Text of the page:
Facebook continues to give users reasons to dislike the tech giant. Over the weekend news broke that the social media site had manipulated the news feeds of nearly 700,000 users without their knowledge.
It undertook an experiment in 2012 to test the notion that users feel bad when they see lots of positive news from their "friends." The experiment involved reducing the number of positive news feeds for some and reducing the number of negative news feed for others. The study found that the more positive the news feeds a user received, the more positive their postings became, and vice versa.
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The results were published in the latest issue of the Proceedings of the National Academy of Sciences of the United States of America. Then on Sunday the experiment's lead researcher Adam Kramer posted an apology for the experiment on his Facebook page, publicizing the news:
"Having written and designed this experiment myself, I can tell you that our goal was never to upset anyone. I can understand why some people have concerns about it, and my coauthors and I are very sorry for the way the paper described the research and any anxiety it caused. In hindsight, the research benefits of the paper may not have justified all of this anxiety."
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He added that Facebook, "has been working on improving our internal review practices" and "will incorporate what we’ve learned from the reaction to this paper" in that review.
From the comments that are circulating on the Internet, Facebook may want to do that sooner than later.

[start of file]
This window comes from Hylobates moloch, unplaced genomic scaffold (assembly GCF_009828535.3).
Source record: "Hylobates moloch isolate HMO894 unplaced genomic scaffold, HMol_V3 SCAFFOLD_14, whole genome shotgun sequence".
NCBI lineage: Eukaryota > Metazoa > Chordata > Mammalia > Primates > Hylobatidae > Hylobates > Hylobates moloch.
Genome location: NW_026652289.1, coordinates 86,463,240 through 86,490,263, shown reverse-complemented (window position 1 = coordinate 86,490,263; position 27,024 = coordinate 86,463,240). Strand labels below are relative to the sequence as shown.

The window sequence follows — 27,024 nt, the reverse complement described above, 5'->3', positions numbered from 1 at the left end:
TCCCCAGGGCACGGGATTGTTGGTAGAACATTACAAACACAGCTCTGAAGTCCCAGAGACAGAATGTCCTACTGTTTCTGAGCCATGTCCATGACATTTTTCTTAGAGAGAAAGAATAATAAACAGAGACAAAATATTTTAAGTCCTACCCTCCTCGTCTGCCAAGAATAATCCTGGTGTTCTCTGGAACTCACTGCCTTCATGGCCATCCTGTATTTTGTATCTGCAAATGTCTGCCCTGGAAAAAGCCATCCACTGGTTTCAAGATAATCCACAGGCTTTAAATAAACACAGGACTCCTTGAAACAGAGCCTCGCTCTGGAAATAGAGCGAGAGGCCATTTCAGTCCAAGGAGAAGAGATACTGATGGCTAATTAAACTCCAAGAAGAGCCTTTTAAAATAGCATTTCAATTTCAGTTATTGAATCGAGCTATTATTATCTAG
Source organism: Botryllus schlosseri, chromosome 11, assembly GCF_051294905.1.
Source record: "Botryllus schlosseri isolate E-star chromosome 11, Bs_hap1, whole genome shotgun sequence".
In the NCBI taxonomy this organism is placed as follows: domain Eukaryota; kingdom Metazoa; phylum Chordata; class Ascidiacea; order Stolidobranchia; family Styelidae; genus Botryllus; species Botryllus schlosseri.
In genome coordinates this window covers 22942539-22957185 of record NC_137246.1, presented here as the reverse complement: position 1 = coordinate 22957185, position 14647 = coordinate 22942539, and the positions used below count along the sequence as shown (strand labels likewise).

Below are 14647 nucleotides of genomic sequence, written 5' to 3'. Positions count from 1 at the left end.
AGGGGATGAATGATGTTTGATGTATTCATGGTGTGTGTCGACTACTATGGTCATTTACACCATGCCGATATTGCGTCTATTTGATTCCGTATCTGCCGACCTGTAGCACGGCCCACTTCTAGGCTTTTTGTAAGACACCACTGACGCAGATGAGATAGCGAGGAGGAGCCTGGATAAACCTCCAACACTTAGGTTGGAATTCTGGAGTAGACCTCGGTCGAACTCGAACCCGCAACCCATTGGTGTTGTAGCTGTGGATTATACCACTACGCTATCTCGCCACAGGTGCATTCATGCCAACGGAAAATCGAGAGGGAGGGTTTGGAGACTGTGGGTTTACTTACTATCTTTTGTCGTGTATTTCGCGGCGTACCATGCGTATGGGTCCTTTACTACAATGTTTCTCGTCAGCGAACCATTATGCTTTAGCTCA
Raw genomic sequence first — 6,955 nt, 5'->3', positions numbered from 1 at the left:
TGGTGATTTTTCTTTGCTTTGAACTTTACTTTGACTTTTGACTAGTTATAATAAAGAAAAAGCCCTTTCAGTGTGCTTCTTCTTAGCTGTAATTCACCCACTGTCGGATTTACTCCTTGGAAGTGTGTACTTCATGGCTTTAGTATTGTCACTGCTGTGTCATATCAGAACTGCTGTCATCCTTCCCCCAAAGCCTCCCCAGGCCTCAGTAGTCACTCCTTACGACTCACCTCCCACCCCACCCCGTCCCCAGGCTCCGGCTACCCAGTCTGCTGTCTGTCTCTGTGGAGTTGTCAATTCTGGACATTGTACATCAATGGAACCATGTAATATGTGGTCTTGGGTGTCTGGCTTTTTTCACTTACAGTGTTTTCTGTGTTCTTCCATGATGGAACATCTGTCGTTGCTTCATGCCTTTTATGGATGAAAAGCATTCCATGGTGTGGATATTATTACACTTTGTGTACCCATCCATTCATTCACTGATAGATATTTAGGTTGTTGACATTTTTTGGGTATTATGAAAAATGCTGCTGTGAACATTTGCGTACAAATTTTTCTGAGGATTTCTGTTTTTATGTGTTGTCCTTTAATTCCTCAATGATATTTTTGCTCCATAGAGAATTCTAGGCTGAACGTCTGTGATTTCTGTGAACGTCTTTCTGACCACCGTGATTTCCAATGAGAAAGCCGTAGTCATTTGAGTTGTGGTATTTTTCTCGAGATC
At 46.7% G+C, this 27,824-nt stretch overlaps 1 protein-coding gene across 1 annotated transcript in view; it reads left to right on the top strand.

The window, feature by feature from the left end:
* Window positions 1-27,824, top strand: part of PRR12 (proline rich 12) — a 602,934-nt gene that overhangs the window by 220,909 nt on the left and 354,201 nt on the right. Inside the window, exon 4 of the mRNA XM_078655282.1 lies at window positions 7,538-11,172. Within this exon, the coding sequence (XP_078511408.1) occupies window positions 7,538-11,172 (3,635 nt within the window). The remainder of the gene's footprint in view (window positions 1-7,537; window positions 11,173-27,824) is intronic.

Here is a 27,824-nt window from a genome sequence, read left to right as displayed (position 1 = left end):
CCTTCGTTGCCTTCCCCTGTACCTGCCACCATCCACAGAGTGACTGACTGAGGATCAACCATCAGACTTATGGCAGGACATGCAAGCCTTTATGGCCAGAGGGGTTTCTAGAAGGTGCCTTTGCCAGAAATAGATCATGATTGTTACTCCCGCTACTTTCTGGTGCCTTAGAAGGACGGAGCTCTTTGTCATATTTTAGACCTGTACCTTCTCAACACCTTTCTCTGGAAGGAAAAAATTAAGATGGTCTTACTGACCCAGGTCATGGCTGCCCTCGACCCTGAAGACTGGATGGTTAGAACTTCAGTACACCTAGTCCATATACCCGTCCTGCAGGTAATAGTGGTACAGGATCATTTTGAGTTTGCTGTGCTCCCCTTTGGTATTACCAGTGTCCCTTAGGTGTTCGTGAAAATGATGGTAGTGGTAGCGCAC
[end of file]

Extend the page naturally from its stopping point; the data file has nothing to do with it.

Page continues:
"If Facebook was willing to allow this experiment ... what else might it allow in the future?" asks Alex Wilhem at TechCrunch.
"This research may tell us something about online behavior, but it's undoubtedly more useful for, and more revealing of, Facebook's own practices," Jacob Silverman, author of Terms of Service: Social Media, Surveillance, and the Price of Constant Connection, told Wired magazine.
Yahoo Finance senior columnist Rick Newman says, "There's nothing new about Facebook manipulating its users... Some people are overreacting but this was an interesting case study in how they should disclose things to users a little differently. That might be [a] lesson learned for Facebook."
He suggests in the video above that Facebook broadcast its experiments beforehand. "If Facebook had said ahead of time, 'By the way, we’re going to conduct an experiment; it will involve about this many people... randomly selected... no one will be targets... and we'll tell you what we found,' I think there would be no problem there and that's probably what's going to happen in the future."
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